Thirty years ago no one considered Texas to be a viable wine region, but like wine, time changes everything. Now with more than 300 wineries, Texas is the fifth largest producer of wine in the United States. It boasts eight different wine regions (AVAs) with the Texas Hill Country AVA being the second most visited in the US, only behind Napa Valley.
I had the opportunity to spend some time in the Texas Hill Country this summer sipping and soaking in the local wines. (Make sure to check out my Texas Hill Country guide.) During my visit I had a chance to see several Texas Hill Country wineries and interview Paul V Bonarrigo of Messina Hof, the most awarded winery in the Southwest.
Messina Hof is the third oldest winery in the state, to say it helped shape the Texas wine industry is an understatement. Paul and his wife Merrill established Messina Hof in 1977 and released their first vintage in 1983 – the couple hasn’t looked back since. What started with a few acres of vines in Bryan, Texas has grown to include three tasting rooms throughout the state, 28 vineyards, 1,050 acres that produce more than 85 wines from 27 varietals. (That’s a TON of wine.)
Paul has seen the industry grow, change and help make it to what it is today. It’s a pleasure to have him join my Interview with a Winemaker series. Cheers!
Paul V Bonarrigo, Messina Hof
Tell me a bit about your background and how Messina Hof came to be.
My Family has been making wine outside of Messina, Sicily since 1800. My wife’s family in Hof, Germany. Hence the name – Messina Hof. Wine is in my blood. It represents the joy of Family, Tradition and Romance. These are the Foundation Blocks of Messina Hof.
Growing up in New York as a first-born son in the Bonarrigo Family is and was very important. I am first generation American. In my family the first-born son is the winemaker (for my generation) and at 16 years of age I received my Red Hat. I had a very special celebration known as the hatting ceremony.
When my wife Merrill and I married in 1977 we decided to bring wine into our family in Texas. I was a physical therapist and I had a patient Ron Perry. His Phd was the feasibility of grape growing in Texas. He planted 13 vineyards all over Texas with 50 varietals to see where certain varietals should be grown. His study is the basis of our current industry.
- North of Lubbock was like Germany and Burgundy
- South of Lubbock was like Bordeaux Italy and Spain
- Central Texas was southern Italy and Spain
- North Texas was like Bordeaux Italy and Spain
Pierce’s Disease was and still is a concern in East and Central Texas where two resistant varieties Blanc Du Bois (White) and Lenoir (Red) grow.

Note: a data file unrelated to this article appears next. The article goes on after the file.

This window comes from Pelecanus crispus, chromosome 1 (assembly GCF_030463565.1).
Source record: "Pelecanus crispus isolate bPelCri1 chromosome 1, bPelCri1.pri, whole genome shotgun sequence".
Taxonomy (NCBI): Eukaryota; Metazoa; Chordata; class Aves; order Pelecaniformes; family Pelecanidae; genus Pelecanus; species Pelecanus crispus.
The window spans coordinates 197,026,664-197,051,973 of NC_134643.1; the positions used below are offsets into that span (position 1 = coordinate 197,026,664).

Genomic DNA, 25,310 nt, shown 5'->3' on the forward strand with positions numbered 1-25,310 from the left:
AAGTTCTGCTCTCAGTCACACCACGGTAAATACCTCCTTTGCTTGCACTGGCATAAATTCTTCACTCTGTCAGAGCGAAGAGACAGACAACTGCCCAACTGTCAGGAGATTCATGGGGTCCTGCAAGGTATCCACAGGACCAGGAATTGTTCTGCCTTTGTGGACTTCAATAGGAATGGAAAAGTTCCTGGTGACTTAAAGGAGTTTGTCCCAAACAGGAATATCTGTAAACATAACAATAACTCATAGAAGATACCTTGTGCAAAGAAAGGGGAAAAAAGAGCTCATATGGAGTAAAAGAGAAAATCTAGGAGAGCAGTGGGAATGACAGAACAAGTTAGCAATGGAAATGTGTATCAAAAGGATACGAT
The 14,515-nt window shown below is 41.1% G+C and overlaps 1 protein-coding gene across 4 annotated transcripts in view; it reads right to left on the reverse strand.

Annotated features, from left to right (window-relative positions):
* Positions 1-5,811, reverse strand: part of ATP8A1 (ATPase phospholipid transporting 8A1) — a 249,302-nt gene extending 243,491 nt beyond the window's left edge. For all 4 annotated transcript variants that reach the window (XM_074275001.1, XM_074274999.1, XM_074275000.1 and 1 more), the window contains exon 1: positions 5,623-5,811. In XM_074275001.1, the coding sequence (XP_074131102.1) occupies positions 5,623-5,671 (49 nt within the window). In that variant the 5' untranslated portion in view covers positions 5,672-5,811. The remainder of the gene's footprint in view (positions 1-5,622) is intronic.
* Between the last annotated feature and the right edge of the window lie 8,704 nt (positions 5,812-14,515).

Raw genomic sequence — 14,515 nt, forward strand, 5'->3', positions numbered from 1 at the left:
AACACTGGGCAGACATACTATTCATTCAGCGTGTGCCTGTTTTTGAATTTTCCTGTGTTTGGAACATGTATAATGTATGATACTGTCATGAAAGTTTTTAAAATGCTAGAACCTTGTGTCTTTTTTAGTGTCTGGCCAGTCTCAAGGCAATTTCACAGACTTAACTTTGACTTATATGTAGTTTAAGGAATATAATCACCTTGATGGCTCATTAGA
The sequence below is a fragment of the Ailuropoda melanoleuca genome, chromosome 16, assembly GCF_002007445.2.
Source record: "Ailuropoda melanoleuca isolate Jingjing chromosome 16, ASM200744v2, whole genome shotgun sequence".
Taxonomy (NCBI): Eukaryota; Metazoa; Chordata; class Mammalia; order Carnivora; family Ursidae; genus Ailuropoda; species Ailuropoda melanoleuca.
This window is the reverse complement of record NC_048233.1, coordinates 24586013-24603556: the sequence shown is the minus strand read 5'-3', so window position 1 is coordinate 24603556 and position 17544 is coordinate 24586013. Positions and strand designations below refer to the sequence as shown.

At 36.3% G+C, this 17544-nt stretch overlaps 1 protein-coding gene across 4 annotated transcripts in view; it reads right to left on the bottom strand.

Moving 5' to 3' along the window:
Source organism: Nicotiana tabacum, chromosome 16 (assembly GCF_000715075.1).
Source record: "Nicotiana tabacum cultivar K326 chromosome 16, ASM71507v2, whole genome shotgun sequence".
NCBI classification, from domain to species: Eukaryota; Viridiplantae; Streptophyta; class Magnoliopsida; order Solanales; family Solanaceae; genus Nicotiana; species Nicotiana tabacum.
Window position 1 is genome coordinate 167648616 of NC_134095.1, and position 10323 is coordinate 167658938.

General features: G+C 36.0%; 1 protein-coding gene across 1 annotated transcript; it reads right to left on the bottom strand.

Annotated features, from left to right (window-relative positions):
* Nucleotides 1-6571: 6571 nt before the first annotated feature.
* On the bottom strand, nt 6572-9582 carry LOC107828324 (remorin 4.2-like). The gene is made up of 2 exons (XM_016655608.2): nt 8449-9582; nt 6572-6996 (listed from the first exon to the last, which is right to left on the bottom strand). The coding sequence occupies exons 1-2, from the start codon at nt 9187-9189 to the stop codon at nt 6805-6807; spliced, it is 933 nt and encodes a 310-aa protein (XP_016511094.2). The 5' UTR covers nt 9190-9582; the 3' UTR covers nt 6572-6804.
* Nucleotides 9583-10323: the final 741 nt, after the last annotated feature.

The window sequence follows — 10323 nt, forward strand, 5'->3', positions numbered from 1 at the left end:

What are some of the misconceptions/phrases you hear from people regarding wine that are simply not true (or drive you crazy)?
A great misconception about wine is that the best grapes grow in Cold Climates. Before refrigeration the best wines came from cold climates because you had cooler fermentation. Now with refrigeration fermentation can be controlled everywhere – including Texas.
Messina Hof has three locations, the newest being in Grapevine, TX. Why Grapevine? What is unique to the area?
We started Messina Hof in Bryan because my practice was there and it was my wife’s hometown. We opened the Fredericksburg location in 2011 because of the town itself. Fredericksburg is an amazing tourism destination and is close to both Austin and San Antonio, along with the tasting room we have The Manor Haus Bed and Breakfast. We recently opened the urban winery in Grapevine, which is located in the historical Wallis Hotel on Main Street. The town of Grapevine has become one of the most dynamic small towns in Texas with the best Convention Bureau in the U.S. Plus nearly 5-6 million people live in the surrounding area.
Fredricksburg and Grapevine are two of the main wine destinations in Texas. Having tasting rooms in each is an excellent way to expand the reach and bring Messina Hof to wine lovers in the State.
What is your winemaking philosophy?
My philosophy about winemaking is work hard with my growers and my own vineyards to produce optimal grape quality. The relationship with the grower is a Marriage it is not Dating. Almost all of our growers have been with us since their vineyard went in. Our growers are part of our family. Then you take the best fruit and do as little as possible to achieve the natural expression the Lord Intended. We are a very faith based winery. The Lord has led us for 38 years.
How does your approach to winemaking differ from other winemakers?
Texas Wine Industry is about 35-40 years old. We are still exploring what are the optimal grapes that will grow. Warm climates like Texas achieve full ripeness, excellent skin color and rich concentrated flavors.
Along the way we have created many innovations. We are the first winery to produce Natural Port with no spirits addition. I invented Sequential Innoculation were I add K1 yeast 4 times at 1 week intervals to achieve 18 -19% alcohol without brandy.
We also use the Lenoir Grape, which flows red so we ferment without skin contact and the wine is very dark. We harvest the fruit when it begins to dehydrate on the plant at 28-32 Brix
Our Pinot Noir is Fermented with a technique I call Flash Fermentation. I start fermentation at 60F then spike to 85F after 5 days the complete the fermentation at 65F. This process stabilizes color and extracts tannins.
Have you visited one of the Messina Hof tasting rooms?
Elaine Schoch (pronounced the German way – Shock) is the editor and founder of Carpe Travel as well as an award-winning travel writer, wine judge, certified by the Wine & Spirit Education Trust (WSET) Level 2 and certified American Wine Expert. She is married to The Husband and has two kids, Princess One and Two – who’s interest and knowledge in wine is quite extensive. Not to mention the stamps in their passports.